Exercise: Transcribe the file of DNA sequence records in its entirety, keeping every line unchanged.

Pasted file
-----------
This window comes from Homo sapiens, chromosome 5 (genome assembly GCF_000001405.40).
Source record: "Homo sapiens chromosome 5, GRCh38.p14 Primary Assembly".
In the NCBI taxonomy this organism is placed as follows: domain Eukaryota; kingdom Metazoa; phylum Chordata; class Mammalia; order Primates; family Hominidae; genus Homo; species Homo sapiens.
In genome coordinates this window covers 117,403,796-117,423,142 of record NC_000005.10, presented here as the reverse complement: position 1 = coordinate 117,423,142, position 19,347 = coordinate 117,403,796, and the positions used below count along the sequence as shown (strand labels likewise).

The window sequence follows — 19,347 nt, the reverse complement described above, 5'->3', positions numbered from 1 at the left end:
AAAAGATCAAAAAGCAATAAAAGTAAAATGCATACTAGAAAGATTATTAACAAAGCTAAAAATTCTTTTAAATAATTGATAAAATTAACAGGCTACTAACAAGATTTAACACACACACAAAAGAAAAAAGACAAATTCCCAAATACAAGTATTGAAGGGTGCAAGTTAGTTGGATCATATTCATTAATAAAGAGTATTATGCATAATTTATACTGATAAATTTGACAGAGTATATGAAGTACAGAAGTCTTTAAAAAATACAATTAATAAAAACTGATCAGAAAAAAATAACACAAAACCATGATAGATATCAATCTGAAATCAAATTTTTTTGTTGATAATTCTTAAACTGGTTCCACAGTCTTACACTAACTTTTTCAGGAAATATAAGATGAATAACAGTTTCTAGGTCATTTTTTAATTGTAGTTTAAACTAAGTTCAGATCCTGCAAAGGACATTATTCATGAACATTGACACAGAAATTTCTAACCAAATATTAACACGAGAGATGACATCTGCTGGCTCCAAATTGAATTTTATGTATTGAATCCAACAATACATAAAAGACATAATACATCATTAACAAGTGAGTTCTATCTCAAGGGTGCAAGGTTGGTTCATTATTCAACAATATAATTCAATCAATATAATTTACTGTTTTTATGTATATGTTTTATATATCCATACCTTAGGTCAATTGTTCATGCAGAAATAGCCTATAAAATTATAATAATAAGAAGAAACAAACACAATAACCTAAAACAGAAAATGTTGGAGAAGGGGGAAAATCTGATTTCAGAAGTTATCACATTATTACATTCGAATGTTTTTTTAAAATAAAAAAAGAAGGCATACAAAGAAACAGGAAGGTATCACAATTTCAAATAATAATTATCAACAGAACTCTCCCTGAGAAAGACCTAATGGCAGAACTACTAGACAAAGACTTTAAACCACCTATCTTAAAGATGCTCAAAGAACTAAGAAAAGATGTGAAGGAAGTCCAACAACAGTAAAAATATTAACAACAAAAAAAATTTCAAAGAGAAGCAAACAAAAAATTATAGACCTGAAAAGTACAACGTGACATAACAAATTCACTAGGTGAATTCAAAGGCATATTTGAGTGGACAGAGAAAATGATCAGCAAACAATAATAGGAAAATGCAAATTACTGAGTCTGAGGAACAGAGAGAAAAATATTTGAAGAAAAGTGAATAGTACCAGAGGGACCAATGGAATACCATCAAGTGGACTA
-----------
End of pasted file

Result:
This window comes from Homo sapiens, chromosome 5 (genome assembly GCF_000001405.40).
Source record: "Homo sapiens chromosome 5, GRCh38.p14 Primary Assembly".
In the NCBI taxonomy this organism is placed as follows: domain Eukaryota; kingdom Metazoa; phylum Chordata; class Mammalia; order Primates; family Hominidae; genus Homo; species Homo sapiens.
In genome coordinates this window covers 117,403,796-117,423,142 of record NC_000005.10, presented here as the reverse complement: position 1 = coordinate 117,423,142, position 19,347 = coordinate 117,403,796, and the positions used below count along the sequence as shown (strand labels likewise).

The window sequence follows — 19,347 nt, the reverse complement described above, 5'->3', positions numbered from 1 at the left end:
AAAAGATCAAAAAGCAATAAAAGTAAAATGCATACTAGAAAGATTATTAACAAAGCTAAAAATTCTTTTAAATAATTGATAAAATTAACAGGCTACTAACAAGATTTAACACACACACAAAAGAAAAAAGACAAATTCCCAAATACAAGTATTGAAGGGTGCAAGTTAGTTGGATCATATTCATTAATAAAGAGTATTATGCATAATTTATACTGATAAATTTGACAGAGTATATGAAGTACAGAAGTCTTTAAAAAATACAATTAATAAAAACTGATCAGAAAAAAATAACACAAAACCATGATAGATATCAATCTGAAATCAAATTTTTTTGTTGATAATTCTTAAACTGGTTCCACAGTCTTACACTAACTTTTTCAGGAAATATAAGATGAATAACAGTTTCTAGGTCATTTTTTAATTGTAGTTTAAACTAAGTTCAGATCCTGCAAAGGACATTATTCATGAACATTGACACAGAAATTTCTAACCAAATATTAACACGAGAGATGACATCTGCTGGCTCCAAATTGAATTTTATGTATTGAATCCAACAATACATAAAAGACATAATACATCATTAACAAGTGAGTTCTATCTCAAGGGTGCAAGGTTGGTTCATTATTCAACAATATAATTCAATCAATATAATTTACTGTTTTTATGTATATGTTTTATATATCCATACCTTAGGTCAATTGTTCATGCAGAAATAGCCTATAAAATTATAATAATAAGAAGAAACAAACACAATAACCTAAAACAGAAAATGTTGGAGAAGGGGGAAAATCTGATTTCAGAAGTTATCACATTATTACATTCGAATGTTTTTTTAAAATAAAAAAAGAAGGCATACAAAGAAACAGGAAGGTATCACAATTTCAAATAATAATTATCAACAGAACTCTCCCTGAGAAAGACCTAATGGCAGAACTACTAGACAAAGACTTTAAACCACCTATCTTAAAGATGCTCAAAGAACTAAGAAAAGATGTGAAGGAAGTCCAACAACAGTAAAAATATTAACAACAAAAAAAATTTCAAAGAGAAGCAAACAAAAAATTATAGACCTGAAAAGTACAACGTGACATAACAAATTCACTAGGTGAATTCAAAGGCATATTTGAGTGGACAGAGAAAATGATCAGCAAACAATAATAGGAAAATGCAAATTACTGAGTCTGAGGAACAGAGAGAAAAATATTTGAAGAAAAGTGAATAGTACCAGAGGGACCAATGGAATACCATCAAGTGGACTA